Gregor McNie: Battles won but cancer war continues

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“This is it – the moment we can say that as many people now survive cancer as die from cancer, so what do we do now?” They’re the bold words in our new television advert.

One in three of us will get cancer in our lifetimes and through friends, family and loved ones it is a disease which touches almost every single one of us. Every hour, three people in Scotland are
diagnosed with cancer.

But the good news is we’re detecting cancers far earlier and more effective treatments are helping more Scots to survive. The number of people dying of the most common cancers has fallen by almost a third in the past 20 years. Death rates for breast cancer have fallen by 33 per cent, bowel cancer by 30 per cent, lung cancer by 23 per cent and prostate cancer by 11 per cent.

Our pioneering research at the Edinburgh Cancer Research UK Centre next to the Western General Hospital is helping to lead the charge against cancer. It’s only through research that we understand how to detect these cancers earlier whether by understanding what screening works best, discovering early symptoms or how to prevent the disease in the first place. Cancer Research UK spends around £34 million a year in Scotland on some of the UK’s leading scientific and clinical research.

We fund world-class researchers including a team in Edinburgh which is leading research into the genetic and environmental causes of bowel cancer. This important work is bringing us a step closer to a test that can spot people at high risk so they can be offered tailored advice, screening and treatment and improve survival for people with this type of cancer. Cutting-edge research is developing treatments to stop cancer spreading.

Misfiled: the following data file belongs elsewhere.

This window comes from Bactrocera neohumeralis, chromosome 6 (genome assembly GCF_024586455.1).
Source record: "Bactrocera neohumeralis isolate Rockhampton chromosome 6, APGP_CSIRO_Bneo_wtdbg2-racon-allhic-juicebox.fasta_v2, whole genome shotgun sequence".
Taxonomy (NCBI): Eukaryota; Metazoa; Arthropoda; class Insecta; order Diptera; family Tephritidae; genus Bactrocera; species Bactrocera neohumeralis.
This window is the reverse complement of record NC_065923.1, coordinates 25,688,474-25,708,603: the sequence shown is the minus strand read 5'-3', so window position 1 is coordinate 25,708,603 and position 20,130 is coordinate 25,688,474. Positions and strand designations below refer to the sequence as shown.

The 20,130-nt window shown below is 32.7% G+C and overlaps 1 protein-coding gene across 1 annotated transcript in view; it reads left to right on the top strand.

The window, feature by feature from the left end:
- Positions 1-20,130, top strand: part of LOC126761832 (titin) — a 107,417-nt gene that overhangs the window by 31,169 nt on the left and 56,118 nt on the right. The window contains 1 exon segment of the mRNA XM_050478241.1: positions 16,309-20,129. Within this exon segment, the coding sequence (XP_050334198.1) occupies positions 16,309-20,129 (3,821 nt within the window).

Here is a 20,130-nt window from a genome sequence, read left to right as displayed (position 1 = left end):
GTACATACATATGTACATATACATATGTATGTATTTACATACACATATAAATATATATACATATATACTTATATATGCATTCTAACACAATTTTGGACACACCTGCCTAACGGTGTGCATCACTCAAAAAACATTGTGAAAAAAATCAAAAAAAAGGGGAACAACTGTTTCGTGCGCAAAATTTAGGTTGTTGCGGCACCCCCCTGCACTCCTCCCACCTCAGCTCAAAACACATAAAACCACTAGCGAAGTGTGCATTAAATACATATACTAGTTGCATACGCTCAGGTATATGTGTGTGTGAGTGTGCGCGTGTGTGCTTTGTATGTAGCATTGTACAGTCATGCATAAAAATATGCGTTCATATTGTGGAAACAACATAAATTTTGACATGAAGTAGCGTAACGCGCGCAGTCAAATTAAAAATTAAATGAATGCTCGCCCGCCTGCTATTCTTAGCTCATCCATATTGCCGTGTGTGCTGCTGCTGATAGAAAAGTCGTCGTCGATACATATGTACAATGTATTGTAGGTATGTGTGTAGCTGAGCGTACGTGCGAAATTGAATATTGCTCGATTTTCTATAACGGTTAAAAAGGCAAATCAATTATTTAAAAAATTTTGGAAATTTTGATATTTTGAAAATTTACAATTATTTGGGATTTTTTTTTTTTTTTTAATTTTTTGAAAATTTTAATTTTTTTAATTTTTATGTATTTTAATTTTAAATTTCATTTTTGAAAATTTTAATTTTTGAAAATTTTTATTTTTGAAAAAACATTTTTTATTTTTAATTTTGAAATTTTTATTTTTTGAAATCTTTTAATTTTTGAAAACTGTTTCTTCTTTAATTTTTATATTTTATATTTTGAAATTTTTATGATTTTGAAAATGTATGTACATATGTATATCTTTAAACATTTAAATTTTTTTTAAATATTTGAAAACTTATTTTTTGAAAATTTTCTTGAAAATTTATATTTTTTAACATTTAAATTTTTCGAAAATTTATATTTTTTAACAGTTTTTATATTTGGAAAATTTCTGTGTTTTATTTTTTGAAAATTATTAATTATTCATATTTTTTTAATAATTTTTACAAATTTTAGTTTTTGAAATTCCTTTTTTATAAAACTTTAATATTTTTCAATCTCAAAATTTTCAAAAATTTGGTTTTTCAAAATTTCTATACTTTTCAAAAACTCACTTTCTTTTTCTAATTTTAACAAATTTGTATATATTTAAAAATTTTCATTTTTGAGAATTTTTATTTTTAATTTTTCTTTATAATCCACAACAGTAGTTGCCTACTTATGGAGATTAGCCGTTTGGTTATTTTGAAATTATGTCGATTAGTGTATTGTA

But there is still a way to go. About 40 per cent of cancers are preventable by changes in lifestyle. These are things that we do in our day-to-day lives. Smoking, drinking too much alcohol, a poor diet, not enough exercise or too much UV exposure through sun and sun beds can all damage our health. One in four cancer deaths is linked to tobacco and one in two tobacco users will die from it, which is a frightening prospect. We understand far more about how changing lifestyle behaviours can make us healthier and live longer. Regrettably, there is a growing prevalence of lung cancer among women in Scotland. That is due to more women taking up smoking in the 1980s. Now we’re working with the Scottish Government and other charities to encourage Scots to quit smoking and to deter children today from starting.

And we’re doubling and sometimes tripling investment in research into treatments for cancers where the outcome for patients is still less positive like brain, oesophagus, lung and pancreatic cancer. Prognosis and treatment have not been good enough to date.

Our ambition is a big one. At Cancer Research UK we’ve been reflecting back to the 1970s, just over a generation ago when only one in four people would survive cancer.

Today two in four people survive cancer but in the next 20 years we want to see three in four people surviving the disease. That will require an enormous amount of research, refocusing on early detection and how to prevent cancers in the first place. But we’re confident that we’ll get there. We will do whatever it takes. We will work even harder.

All our research is funded through public donations and 90 per cent of those are less than £10. It means we all have a vital role to play and together we will beat cancer sooner.”

• Gregor McNie, policy and public affairs manager for Scotland for Cancer Research UK